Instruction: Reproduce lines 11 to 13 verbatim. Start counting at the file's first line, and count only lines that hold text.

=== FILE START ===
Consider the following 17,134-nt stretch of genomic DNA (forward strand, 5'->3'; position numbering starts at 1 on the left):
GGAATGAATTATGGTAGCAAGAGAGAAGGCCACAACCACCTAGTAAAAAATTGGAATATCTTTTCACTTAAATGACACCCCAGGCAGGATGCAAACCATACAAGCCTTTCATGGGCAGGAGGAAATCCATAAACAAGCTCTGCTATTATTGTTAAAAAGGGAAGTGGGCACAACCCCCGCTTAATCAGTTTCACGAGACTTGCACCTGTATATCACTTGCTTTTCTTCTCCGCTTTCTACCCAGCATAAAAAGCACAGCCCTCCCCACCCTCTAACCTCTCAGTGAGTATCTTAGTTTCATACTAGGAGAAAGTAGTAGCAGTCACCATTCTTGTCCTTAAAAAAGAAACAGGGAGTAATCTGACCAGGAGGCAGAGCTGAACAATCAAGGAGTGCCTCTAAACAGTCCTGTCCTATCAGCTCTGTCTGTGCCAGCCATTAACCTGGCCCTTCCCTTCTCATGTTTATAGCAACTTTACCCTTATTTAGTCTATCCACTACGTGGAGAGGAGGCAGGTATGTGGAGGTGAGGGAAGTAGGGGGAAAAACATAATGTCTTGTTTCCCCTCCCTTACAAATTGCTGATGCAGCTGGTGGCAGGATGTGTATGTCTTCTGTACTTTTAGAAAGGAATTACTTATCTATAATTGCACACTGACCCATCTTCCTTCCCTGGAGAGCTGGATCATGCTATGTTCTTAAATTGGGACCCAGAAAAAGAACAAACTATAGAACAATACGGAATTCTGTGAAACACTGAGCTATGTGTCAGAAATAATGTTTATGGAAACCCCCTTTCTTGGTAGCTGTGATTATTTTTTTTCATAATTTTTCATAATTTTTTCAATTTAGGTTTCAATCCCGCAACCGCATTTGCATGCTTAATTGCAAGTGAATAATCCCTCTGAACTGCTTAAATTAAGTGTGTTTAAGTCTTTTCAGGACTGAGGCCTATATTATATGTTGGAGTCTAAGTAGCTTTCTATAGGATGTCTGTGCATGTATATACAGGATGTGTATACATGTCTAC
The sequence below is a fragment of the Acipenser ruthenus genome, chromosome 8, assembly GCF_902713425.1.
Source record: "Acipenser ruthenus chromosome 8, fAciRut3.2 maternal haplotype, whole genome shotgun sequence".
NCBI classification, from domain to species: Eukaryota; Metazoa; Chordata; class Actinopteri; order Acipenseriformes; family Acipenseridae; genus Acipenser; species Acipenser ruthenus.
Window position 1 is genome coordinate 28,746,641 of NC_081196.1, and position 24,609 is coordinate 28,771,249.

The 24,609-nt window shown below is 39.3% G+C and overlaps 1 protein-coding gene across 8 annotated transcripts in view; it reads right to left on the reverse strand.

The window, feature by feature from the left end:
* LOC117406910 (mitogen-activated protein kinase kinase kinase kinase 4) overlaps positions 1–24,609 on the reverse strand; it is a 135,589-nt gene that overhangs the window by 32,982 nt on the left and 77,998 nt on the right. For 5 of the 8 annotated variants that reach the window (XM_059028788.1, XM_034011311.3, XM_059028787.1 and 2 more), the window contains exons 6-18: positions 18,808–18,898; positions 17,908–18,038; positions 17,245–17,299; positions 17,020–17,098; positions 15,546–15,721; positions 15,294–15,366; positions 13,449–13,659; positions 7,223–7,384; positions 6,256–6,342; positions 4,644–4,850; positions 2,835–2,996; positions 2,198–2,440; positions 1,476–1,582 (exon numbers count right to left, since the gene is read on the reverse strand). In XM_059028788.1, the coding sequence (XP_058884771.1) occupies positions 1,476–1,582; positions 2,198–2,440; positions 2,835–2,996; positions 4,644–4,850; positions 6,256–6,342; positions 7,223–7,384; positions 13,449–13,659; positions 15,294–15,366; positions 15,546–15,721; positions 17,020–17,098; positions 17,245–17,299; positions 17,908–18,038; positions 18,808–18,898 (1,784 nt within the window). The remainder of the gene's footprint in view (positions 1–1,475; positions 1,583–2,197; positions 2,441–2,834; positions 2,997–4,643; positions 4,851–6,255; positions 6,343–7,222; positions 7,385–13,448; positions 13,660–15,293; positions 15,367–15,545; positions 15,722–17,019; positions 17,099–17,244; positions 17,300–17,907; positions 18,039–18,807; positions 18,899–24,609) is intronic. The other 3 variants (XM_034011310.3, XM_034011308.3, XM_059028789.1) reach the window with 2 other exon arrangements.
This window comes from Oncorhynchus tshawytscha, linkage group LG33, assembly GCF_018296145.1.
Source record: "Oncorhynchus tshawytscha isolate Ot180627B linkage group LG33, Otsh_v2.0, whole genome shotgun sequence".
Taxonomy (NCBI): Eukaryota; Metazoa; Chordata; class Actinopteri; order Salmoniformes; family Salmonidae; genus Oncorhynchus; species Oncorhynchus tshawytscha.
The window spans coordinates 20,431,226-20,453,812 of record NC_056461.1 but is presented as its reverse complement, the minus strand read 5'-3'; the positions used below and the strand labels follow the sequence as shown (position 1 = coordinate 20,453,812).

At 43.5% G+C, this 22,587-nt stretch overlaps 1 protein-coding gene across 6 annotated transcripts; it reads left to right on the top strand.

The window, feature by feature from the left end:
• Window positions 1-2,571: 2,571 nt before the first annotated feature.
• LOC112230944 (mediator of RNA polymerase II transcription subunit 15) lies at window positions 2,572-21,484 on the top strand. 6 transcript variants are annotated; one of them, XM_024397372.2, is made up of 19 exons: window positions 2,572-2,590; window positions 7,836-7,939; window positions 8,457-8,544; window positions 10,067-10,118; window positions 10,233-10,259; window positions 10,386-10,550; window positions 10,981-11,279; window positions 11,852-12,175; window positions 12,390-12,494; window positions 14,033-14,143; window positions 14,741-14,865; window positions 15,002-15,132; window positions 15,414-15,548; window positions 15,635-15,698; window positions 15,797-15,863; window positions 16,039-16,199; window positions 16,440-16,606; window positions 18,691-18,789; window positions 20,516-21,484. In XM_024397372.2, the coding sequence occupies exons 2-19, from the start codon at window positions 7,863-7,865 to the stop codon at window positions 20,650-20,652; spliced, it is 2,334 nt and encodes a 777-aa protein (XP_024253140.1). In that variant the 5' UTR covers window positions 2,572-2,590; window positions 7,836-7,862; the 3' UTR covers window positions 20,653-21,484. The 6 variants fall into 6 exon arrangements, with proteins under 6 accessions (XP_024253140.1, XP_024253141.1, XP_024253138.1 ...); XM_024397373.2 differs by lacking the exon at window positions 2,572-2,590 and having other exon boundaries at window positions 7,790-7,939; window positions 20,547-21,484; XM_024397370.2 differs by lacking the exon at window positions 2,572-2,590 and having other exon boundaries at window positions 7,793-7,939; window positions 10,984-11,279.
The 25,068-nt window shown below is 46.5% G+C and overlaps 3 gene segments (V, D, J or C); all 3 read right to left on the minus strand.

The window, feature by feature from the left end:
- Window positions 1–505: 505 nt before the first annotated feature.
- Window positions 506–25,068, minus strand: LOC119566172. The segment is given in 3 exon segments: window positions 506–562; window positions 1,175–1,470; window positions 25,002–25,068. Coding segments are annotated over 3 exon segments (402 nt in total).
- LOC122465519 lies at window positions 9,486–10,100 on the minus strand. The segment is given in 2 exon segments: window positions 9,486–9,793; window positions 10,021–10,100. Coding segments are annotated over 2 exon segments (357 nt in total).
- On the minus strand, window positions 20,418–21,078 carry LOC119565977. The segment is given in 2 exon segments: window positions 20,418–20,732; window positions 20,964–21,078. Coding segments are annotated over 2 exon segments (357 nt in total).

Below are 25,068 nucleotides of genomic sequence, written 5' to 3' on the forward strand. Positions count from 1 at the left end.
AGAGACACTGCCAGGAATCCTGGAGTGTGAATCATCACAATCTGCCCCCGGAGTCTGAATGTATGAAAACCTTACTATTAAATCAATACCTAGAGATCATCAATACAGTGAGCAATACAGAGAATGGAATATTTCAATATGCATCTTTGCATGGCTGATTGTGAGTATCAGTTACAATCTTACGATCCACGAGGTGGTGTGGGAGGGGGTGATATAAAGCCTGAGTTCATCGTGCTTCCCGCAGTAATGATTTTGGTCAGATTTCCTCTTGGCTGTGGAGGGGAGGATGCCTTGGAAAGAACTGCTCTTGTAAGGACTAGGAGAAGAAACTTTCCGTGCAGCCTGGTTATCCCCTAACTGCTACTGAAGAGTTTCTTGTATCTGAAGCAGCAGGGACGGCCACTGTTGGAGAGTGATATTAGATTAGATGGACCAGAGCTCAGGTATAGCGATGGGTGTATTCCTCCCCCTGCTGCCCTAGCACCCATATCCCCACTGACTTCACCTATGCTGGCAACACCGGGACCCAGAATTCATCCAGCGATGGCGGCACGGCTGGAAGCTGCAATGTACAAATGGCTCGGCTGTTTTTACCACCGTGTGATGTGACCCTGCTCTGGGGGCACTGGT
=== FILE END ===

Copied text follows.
Source record: "Oncorhynchus tshawytscha isolate Ot180627B linkage group LG33, Otsh_v2.0, whole genome shotgun sequence".
Taxonomy (NCBI): Eukaryota; Metazoa; Chordata; class Actinopteri; order Salmoniformes; family Salmonidae; genus Oncorhynchus; species Oncorhynchus tshawytscha.
The window spans coordinates 20,431,226-20,453,812 of record NC_056461.1 but is presented as its reverse complement, the minus strand read 5'-3'; the positions used below and the strand labels follow the sequence as shown (position 1 = coordinate 20,453,812).